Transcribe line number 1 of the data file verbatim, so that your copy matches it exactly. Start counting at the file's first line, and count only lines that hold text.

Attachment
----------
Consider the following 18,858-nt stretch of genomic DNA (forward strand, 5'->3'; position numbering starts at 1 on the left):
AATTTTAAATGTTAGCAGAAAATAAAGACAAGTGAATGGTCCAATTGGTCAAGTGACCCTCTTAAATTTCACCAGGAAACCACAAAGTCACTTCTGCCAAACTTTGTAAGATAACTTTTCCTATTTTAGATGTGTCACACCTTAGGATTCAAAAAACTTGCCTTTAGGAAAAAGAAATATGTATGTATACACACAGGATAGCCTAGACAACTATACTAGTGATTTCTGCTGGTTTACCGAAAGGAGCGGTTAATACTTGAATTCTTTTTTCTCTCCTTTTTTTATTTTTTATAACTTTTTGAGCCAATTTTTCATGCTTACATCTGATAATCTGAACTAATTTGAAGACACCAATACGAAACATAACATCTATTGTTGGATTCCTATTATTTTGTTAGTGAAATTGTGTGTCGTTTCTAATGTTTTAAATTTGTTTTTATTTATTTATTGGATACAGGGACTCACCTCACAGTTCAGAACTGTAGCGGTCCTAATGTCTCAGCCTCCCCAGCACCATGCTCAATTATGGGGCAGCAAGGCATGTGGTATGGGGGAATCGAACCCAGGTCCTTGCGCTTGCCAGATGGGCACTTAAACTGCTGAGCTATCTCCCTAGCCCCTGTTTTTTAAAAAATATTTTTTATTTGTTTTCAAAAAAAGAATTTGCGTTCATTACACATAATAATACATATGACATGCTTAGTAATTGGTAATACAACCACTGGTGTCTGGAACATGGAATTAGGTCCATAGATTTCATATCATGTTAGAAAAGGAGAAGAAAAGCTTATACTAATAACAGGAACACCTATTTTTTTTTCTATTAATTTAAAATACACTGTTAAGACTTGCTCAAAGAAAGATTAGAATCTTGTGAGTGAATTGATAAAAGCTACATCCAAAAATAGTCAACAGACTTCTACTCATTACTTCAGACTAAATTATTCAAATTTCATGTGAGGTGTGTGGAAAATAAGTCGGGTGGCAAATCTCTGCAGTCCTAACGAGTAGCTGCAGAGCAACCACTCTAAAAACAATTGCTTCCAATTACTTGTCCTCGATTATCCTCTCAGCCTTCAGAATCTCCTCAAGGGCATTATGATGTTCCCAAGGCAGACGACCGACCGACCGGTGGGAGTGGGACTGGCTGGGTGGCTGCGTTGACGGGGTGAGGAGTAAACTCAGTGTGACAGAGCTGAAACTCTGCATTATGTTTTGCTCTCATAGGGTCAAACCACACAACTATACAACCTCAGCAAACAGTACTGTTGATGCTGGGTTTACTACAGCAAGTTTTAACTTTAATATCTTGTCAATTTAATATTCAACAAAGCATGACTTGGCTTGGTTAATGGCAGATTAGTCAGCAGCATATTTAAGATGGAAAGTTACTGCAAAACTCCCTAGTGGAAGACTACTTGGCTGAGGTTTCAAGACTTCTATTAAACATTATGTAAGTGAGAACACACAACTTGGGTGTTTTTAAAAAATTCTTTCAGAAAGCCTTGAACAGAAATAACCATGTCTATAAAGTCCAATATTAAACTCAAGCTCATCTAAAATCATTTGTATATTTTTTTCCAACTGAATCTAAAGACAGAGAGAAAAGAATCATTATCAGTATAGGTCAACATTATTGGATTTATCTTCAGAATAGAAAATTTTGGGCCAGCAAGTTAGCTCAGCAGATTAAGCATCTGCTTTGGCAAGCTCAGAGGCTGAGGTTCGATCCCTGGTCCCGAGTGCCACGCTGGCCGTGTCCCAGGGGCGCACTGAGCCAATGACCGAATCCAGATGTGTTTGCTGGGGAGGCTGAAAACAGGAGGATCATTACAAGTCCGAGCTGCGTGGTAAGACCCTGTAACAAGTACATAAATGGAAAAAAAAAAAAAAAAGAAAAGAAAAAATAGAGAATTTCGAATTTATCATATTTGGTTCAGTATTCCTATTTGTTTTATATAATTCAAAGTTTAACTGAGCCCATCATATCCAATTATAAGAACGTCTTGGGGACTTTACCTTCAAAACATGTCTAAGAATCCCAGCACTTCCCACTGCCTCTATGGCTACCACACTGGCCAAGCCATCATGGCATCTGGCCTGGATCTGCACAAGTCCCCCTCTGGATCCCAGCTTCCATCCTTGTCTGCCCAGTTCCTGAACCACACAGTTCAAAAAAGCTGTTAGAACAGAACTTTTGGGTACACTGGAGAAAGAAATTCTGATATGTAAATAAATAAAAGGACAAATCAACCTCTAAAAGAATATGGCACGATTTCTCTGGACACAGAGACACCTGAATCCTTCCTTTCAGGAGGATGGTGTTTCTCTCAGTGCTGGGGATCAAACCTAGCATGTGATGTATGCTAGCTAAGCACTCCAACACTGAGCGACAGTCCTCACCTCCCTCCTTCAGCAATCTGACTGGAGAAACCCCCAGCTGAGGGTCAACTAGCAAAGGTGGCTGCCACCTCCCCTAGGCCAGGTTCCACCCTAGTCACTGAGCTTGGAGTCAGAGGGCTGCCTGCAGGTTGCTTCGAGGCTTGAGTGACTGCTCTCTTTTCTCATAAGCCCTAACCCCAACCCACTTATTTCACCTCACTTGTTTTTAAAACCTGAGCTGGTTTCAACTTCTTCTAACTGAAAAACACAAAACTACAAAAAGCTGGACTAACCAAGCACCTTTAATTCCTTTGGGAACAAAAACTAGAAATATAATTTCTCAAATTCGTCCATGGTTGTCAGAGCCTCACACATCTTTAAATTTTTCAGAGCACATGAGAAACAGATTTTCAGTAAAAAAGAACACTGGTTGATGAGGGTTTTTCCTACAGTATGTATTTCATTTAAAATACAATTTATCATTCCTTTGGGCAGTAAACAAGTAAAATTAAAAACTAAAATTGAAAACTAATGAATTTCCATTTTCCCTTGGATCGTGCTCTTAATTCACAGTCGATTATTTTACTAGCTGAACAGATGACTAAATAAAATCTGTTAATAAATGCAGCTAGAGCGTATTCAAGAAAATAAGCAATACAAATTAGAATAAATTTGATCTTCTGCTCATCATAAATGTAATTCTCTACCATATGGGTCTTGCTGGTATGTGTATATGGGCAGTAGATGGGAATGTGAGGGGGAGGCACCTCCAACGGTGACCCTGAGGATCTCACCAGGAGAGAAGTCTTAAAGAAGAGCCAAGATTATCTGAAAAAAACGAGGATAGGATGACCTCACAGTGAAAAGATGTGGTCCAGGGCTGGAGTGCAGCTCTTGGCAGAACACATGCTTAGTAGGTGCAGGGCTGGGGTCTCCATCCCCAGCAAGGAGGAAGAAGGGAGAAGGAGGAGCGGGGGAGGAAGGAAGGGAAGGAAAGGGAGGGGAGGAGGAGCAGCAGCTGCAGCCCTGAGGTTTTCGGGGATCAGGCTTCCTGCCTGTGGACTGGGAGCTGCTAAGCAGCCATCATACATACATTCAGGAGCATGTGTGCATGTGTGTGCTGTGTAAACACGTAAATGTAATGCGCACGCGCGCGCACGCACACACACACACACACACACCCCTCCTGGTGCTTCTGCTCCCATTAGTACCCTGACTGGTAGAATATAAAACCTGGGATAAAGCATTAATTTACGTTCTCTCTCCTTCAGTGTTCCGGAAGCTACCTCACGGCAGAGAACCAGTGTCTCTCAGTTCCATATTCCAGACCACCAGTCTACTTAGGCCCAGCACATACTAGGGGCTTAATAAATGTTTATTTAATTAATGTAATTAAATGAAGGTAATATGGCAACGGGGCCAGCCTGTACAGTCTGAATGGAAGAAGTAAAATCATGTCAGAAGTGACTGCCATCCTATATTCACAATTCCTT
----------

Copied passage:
Consider the following 18,858-nt stretch of genomic DNA (forward strand, 5'->3'; position numbering starts at 1 on the left):